Every Wednesday, I hope to find a new ‘weed’ to investigate. My only criterion will be that I will not have deliberately planted the subject of our inquiry. Who knows what we will find…..
Dear Readers, in spite of a plethora of native exotic blooms, the lovely folk in Costa Rica have gone bonkers for hydrangeas. They spill out of the little gardens of San Jose (often peeking through the bars that surround urban houses to keep out thieves), burst forth from the manicured grounds of haciendas, and decorate the paths of hotels (as in the photo above from Monteverde). I find it a little confusing: why would you plant hydrangeas when you have heliconias and passionflowers and hibiscus? But of course, the hydrangeas are no further away from home in Costa Rica than they are in London, because this species (Hydrangea macrophylla, or Florist’s Hydrangea) actually comes from Japan.
The flowers of hydrangeas are actually formed of four decorative ornamental petals surrounding five smaller petals ( a ‘tetramer’ surrounding a ‘pentamer’ for those of you with a lust for new words). The outer petals can be white, pink or blue, and the inner flower contains the fertile part of the plant, with five bluish-green sepals.
It’s well known that the colour of a hydrangea varies according to the soil pH, but I had it round the wrong way. Counter-intuitively, an acid soil may produce a flower on the blue spectrum, an alkaline soil one that is pinker (though see below). I have been pontificating about exactly the opposite for years. That’ll teach me.
The reason for the colour change is that hydrangeas are ‘hyperaccumulators’ – they can take up particular minerals and elements (in this case aluminium) to a degree that would be toxic to other plants. This gives them a clear advantage in particular soils. In alkaline soils the aluminium ions are ‘tied up’ and are hence not available, but in acid soils they are free to be taken into the tissues of the plant. The ions in the metal affect the pigments in the petals, thus causing the colour change – the more aluminium taken up, the bluer the flower.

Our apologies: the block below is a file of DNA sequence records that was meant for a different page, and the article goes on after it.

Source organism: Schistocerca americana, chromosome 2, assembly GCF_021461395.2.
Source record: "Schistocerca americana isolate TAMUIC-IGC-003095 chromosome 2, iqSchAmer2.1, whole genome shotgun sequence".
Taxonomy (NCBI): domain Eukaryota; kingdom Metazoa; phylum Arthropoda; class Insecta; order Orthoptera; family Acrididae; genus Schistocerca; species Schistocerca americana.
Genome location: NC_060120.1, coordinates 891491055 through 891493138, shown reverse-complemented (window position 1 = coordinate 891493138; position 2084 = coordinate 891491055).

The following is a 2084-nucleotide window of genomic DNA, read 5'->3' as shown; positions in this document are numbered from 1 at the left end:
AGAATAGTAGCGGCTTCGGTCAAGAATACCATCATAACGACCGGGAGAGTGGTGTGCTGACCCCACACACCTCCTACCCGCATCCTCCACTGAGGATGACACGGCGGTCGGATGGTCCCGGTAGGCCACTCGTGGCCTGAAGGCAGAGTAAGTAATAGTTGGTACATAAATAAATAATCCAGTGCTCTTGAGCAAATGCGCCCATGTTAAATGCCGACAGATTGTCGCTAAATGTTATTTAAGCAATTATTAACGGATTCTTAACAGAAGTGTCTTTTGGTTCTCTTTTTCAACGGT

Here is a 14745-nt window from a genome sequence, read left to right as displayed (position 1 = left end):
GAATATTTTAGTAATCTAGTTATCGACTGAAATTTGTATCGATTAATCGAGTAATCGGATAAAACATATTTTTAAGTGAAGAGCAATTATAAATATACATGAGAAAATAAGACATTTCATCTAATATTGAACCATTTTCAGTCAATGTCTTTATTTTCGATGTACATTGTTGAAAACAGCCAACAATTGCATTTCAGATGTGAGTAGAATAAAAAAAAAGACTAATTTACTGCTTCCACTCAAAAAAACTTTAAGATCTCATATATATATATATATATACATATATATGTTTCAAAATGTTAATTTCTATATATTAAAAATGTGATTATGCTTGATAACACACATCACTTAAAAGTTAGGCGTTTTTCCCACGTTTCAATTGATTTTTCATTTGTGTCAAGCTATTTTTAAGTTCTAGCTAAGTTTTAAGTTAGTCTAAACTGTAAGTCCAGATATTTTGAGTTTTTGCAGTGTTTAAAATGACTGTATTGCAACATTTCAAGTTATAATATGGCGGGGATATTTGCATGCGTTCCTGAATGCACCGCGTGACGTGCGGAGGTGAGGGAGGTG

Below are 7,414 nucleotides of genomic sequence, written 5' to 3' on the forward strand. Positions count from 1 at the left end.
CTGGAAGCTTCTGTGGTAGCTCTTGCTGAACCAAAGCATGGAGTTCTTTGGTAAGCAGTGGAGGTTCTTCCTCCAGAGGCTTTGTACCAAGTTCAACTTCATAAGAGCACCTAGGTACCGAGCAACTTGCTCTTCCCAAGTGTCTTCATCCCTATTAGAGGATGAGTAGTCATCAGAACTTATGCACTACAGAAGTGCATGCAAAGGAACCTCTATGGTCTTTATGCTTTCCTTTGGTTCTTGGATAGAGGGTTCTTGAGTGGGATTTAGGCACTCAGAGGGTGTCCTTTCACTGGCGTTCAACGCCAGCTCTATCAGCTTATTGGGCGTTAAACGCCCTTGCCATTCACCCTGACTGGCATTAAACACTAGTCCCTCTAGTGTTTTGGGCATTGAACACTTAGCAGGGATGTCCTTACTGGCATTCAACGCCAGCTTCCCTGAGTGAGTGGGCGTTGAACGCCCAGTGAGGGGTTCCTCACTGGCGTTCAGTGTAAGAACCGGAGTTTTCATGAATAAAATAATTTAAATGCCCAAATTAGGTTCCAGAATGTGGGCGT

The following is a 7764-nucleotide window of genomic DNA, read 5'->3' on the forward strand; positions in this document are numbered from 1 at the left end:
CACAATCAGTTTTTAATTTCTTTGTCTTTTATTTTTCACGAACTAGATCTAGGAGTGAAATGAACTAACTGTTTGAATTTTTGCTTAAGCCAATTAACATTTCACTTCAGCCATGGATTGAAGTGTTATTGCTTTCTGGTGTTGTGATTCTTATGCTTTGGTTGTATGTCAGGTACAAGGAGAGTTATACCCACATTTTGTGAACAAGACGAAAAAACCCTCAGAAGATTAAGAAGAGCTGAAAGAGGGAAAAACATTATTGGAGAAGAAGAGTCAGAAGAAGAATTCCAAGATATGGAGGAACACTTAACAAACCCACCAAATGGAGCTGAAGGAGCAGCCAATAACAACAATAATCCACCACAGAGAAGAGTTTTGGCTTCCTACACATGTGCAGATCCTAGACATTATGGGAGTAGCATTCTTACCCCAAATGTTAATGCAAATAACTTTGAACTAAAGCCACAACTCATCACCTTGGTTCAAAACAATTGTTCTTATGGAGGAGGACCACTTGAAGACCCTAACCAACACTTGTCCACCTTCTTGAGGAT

Note that you can’t change the colour of a hydrangea just by re-potting it – it’s the aluminium ions that cause the change, not the pH per se. Also, some varieties have been bred to retain their pink or white colour regardless of the metal content of the soil. It’s probably best to buy a blue variety and hope for the best if that’s your preference.
Incidentally, an alternative name for hydrangeas is ‘change rose’. The name ‘hydrangea’ comes from the Greek and means ‘water vessel’ after the cup-shaped seed capsule.
In Asia, pink hydrangeas are much preferred, with a meaning generally translated as ‘you are the beat of my heart!’.
Now, I should probably make a confession at this point. I have never been overly fond of this kind of hydrangea – they seem to take up a lot of garden space for a plant that is not very useful for pollinators or other creatures and, although florists seem to love those big blousy overblown flowerheads, even when dead, they always seem, well, just a bit much. I have a climbing hydrangea with a much lacier flowerhead, and a Hydrangea paniculata which the bees love for its abundant pollen, but these chaps just leave me cold.
It seems that I am not the only person who is not overly fond of hydrangeas, either: in the language of flowers a hydrangea can indicate ‘boastfulness, cold beauty, heartlessness, and ‘you are cold’. There was an English tradition that the daughter of a house with hydrangeas growing in the front garden would never marry, and that the plants are generally unlucky. Try telling that to the good folk of East Finchley, you can barely walk ten yards without falling over a hydrangea.